Make sure to take a step back and identify any potential SoD risks that may span multiple applications or business processes. It may be a good idea to include risk management professionals or consultants in the ruleset review process because they can bring a wealth of experience and project accelerators to make this exercise more impactful.
Within your business, the IT department plays an important role in providing technology solutions to manage application security risk. They can also help stakeholders translate risk definitions into technical security permissions within each application. An IGA solution should allow organizations to define application or entitlement owners and incorporate them into governance processes.
To take full advantage of a governance solution, all entitlements assigned to users should have the owners defined — and those owners should be responsible for maintaining relevant metadata. At a minimum, this entitlement metadata should include a risk severity and an easy-to-understand description. A governance solution should allow business owners to easily view who has access to digital assets and remove users quickly.
Managing and remediating SoD violations is an ongoing process. Risk owners should be defined, and processes should be formalized to alert them when new risk violations are identified. By customizing the risk severity to match your organization’s business processes (Critical, High, Medium, Low), you can more efficiently focus resources on remediating the most critical risk violations first. You should also work with an internal audit to document mitigating controls and to ensure that they are uploaded into the GRC platform.
SoD and sensitive access violations should be remediated systematically and may require different actions, depending upon the particular situation. You can address risk violations removing unnecessary access assignments, by making adjustments to the security design, or by a combination of these items. All other high-risk items should have an approved and documented mitigating control.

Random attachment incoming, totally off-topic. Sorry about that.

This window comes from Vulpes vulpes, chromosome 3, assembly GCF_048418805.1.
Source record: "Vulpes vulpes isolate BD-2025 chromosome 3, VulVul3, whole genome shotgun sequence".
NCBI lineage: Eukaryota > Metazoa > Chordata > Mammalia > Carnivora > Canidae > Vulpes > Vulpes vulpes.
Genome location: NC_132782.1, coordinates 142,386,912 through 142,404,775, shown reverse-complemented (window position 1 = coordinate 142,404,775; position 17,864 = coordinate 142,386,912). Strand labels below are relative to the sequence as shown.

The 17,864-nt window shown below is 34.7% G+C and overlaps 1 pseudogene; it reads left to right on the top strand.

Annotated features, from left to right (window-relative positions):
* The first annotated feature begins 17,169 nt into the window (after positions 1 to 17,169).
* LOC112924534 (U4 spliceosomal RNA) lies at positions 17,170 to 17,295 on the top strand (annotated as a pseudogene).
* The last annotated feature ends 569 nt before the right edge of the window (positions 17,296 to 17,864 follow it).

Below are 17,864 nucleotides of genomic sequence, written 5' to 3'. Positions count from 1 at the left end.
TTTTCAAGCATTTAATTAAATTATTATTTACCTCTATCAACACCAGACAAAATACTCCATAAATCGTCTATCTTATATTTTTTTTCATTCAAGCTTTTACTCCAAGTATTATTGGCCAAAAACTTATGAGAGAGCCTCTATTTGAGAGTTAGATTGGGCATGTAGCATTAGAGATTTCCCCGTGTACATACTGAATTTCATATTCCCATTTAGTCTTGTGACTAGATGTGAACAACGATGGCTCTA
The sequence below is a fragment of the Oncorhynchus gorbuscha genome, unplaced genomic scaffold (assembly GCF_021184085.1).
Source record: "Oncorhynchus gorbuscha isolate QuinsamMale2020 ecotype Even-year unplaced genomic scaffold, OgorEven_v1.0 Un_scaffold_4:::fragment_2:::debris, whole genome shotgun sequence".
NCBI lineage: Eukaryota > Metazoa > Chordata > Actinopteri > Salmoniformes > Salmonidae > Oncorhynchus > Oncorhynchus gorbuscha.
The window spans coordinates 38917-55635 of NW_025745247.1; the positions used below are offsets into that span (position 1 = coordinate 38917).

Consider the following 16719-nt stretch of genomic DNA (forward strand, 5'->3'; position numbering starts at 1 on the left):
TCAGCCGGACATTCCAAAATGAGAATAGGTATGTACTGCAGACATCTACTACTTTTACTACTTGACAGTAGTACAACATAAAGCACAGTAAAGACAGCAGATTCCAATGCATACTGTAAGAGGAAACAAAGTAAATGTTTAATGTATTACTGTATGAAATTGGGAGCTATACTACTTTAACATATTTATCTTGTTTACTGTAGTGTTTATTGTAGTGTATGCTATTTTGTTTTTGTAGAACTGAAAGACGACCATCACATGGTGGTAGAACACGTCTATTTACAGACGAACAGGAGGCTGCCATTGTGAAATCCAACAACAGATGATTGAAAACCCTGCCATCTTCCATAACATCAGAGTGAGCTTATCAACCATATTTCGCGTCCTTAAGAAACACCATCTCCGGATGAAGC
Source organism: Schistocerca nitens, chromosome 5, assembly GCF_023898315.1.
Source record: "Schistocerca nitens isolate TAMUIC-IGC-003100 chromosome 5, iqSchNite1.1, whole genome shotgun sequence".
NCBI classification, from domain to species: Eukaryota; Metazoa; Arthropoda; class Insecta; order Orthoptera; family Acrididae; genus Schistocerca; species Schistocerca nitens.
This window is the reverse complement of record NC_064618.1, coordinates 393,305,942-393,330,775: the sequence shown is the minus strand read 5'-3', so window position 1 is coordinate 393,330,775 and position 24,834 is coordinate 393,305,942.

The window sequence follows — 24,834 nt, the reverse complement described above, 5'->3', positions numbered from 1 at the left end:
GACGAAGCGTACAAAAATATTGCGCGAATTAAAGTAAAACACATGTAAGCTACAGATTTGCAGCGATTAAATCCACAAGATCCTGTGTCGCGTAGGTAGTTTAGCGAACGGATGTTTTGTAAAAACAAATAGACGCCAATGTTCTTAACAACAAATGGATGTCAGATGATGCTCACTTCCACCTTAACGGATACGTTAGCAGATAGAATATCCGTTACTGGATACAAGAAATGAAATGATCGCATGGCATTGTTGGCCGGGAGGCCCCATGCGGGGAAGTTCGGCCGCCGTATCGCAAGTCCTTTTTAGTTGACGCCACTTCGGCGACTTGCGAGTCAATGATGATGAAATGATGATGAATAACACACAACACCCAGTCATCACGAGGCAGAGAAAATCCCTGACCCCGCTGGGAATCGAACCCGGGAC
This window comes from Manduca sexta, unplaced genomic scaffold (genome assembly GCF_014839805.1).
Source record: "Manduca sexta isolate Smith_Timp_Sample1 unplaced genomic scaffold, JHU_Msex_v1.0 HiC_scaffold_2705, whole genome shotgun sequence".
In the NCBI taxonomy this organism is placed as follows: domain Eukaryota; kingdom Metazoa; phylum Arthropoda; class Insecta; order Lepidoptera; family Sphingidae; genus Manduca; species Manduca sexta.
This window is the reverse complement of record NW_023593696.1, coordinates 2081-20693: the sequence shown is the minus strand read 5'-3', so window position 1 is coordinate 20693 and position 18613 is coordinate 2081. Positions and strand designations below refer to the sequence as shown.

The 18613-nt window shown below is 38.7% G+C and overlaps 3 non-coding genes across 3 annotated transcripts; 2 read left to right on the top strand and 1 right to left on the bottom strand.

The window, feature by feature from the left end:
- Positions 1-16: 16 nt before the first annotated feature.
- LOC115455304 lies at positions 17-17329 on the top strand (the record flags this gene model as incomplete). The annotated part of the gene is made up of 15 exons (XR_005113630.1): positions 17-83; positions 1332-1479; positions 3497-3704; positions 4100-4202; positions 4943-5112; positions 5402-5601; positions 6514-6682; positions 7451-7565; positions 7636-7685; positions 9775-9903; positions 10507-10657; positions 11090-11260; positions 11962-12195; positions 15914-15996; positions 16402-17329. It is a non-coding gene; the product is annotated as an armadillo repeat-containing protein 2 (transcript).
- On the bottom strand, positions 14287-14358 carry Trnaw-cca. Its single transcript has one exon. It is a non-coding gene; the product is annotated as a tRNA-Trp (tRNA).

Organizations should focus on removing excessive access assignments and cleaning up the application security design prior to investing money in automated provisioning. Without performing this cleanup, you’ll increase your risk exposure at a much faster pace. Once you’ve aggregated all of your data into one platform, you can incorporate risk signatures like SoD violations and Outlier Access into the User Access Review process.
Modern IGA platforms built for cloud-based, hybrid environments prevent SoD violations with automation and intelligent analytics. They achieve this by applying context-aware, risk-based controls to access requests. Let’s dig into some IGA features that will help you manage SoD:
Intelligent analytics enables organizations to standardize identity and access definitions across the ecosystem, tying all user access to a single, holistic identity. This access visibility surfaces cross-application SoD violations which might be overlooked amidst different dashboards and definitions.
As your organization engages in digital transformation, the principle of “least privilege” must be applied to and within your IaaS, PaaS, and SaaS services. Choosing an automated tool with fine-grained rulesets for individual applications and cross-application checks enables your organization to enforce field-level read/write privileges within these ecosystems, limiting actions that lead to fraud.